Foreign Minister Mohammad Javad Zarif dismissed western media reports of a link between Iran and Al-Qaeda terror group as an attempt to cover up the Saudi role in the Sept. 11 New York attacks.
“A record low for the reach of petrodollars: CIA & FDD fake news w/ selective al-Qaeda docs re: Iran can’t whitewash role of US allies in 9/11,” Zarif said in a Twitter message on Thursday.
The allegations of “secret dealings” are based on a newly released trove of documents allegedly recovered from Osama bin Laden’s Pakistan compound during the 2011 raid that killed the Al-Qaeda leader.
Wednesday’s release came at a time when US President Donald Trump has decertified a nuclear deal negotiated by his predecessor Barack Obama and signed with other major powers to curb Tehran’s nuclear program in return for the easing of international sanctions.
The 19-page report, dated 2007, was first published by the Long War Journal, a publication backed by the Washington-based Foundation for Defense of Democracies, a think tank fiercely critical of Iran and its nuclear agreement with major powers.
In what it claims to be a history of Al-Qaeda’s relationship with Iran, the report alleges Tehran offered Al-Qaeda fighters “money and arms and everything they need, and offered them training in Hezbollah camps in Lebanon, in return for striking American interests in Saudi Arabia.”
Trump has described the 2015 nuclear accord as the “worst deal ever made” and is keen to undermine the Islamic Republic by making several unfounded allegations.
The fabricated documents could be seized upon by the hawkish Republican, whose administration is struggling to contain Tehran’s role in the Middle East, in collaboration with Iran’s regional arch-rival Saudi Arabia.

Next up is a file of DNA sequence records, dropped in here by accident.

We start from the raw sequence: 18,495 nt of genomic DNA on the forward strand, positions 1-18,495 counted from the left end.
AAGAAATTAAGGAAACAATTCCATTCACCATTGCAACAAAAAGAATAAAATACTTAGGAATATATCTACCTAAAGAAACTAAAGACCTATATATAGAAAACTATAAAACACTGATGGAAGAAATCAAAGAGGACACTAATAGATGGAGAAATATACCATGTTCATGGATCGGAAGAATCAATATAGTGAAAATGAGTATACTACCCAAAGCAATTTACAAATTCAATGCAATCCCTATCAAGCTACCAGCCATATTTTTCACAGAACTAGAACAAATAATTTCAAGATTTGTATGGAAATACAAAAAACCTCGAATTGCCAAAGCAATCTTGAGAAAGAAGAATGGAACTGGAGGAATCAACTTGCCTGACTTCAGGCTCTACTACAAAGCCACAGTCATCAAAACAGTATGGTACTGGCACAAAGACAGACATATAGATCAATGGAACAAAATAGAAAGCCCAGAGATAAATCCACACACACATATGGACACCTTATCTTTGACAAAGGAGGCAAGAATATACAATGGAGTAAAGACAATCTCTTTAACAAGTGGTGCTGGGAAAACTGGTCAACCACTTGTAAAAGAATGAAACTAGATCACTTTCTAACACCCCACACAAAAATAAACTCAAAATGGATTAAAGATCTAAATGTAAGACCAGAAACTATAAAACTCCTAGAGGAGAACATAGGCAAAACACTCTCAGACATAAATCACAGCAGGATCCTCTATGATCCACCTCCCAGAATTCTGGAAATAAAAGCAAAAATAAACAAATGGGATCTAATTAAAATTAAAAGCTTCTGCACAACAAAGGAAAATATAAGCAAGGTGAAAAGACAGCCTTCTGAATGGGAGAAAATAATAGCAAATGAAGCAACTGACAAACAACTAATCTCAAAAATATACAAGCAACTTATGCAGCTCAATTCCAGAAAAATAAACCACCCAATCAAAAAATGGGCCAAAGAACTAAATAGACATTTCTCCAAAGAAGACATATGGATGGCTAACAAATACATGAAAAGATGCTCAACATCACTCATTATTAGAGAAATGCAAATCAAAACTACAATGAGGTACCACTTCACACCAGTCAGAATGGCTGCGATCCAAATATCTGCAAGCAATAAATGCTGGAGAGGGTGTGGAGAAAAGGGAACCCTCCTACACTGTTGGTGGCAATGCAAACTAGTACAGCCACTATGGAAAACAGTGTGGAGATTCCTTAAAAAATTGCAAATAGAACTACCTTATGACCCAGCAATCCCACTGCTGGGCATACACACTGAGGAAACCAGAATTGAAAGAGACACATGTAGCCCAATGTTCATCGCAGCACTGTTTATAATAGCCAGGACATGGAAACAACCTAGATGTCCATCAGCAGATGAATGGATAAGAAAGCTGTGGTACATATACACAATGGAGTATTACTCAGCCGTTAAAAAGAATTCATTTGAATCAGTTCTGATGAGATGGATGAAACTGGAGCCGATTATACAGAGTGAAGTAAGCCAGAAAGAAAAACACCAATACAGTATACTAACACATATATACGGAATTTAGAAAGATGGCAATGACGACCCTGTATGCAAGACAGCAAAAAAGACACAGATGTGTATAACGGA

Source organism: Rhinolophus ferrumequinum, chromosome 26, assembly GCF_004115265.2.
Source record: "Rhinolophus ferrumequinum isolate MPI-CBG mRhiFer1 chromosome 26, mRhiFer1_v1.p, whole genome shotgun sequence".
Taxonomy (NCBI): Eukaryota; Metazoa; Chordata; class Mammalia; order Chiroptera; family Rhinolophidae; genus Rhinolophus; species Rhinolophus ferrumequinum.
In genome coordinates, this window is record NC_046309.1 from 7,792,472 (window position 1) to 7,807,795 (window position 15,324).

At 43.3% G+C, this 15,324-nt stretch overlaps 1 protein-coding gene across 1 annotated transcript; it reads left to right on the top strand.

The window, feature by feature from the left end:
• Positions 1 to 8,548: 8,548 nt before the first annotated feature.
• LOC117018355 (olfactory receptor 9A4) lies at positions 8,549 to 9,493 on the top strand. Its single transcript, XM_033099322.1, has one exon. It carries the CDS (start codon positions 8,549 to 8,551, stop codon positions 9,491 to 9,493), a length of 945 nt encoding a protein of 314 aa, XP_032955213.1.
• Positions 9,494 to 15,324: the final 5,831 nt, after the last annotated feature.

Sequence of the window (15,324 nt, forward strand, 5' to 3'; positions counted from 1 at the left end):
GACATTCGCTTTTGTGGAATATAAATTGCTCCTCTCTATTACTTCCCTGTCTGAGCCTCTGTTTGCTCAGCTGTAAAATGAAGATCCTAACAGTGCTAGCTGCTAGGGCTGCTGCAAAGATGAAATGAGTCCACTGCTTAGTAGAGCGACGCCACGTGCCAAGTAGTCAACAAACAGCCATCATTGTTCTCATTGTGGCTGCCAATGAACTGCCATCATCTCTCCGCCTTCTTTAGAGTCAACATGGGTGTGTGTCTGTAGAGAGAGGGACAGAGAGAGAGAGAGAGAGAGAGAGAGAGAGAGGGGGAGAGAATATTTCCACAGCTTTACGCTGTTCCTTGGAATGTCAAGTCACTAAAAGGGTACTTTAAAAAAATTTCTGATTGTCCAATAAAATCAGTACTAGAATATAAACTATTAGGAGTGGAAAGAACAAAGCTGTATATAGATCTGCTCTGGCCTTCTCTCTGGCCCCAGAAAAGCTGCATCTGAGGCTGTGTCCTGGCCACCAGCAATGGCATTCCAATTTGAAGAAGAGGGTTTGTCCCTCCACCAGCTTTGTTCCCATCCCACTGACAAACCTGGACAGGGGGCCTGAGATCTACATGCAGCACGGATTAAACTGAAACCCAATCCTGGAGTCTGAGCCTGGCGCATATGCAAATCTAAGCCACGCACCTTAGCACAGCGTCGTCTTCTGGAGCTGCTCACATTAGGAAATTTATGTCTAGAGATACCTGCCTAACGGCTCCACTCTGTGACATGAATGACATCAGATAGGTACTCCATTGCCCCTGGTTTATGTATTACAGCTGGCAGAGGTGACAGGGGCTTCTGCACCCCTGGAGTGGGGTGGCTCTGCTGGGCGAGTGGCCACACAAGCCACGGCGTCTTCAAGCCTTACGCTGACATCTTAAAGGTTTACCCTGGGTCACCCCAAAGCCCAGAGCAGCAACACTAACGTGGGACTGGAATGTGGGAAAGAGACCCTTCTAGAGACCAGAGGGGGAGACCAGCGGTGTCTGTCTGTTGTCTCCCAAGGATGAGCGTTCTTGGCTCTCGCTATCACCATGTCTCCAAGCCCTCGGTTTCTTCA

However, ironically, the petrodollars of Saudi Arabia and its allies, like Egypt and the UAE, funded attacks in the past by major terrorist groups, including Al-Qaeda, against the United States and other western countries over the past couple of decades.
Out of 19 hijackers, who slammed two planes into twin towers of the World Trade Center on Sept. 11, 2001, 15 were identified as Saudi nationals.
A redacted long-classified report released by the US Congress in July 2016 found that some of the 9/11 hijackers were in contact with and received support from individuals likely connected to the Saudi government.
Known as the “28 pages”, the secret document was part of a 2002 Congressional Joint Inquiry into the Sept. 11 attacks.
Despite his initial hard stance on Riyadh during his election campaign for presidency last year, Trump has turned a blind eye on the oil-rich kingdom’s role in the 9/11 disaster and has gone so far as to sign arms deals worth hundreds of billions of dollars with the Arab country.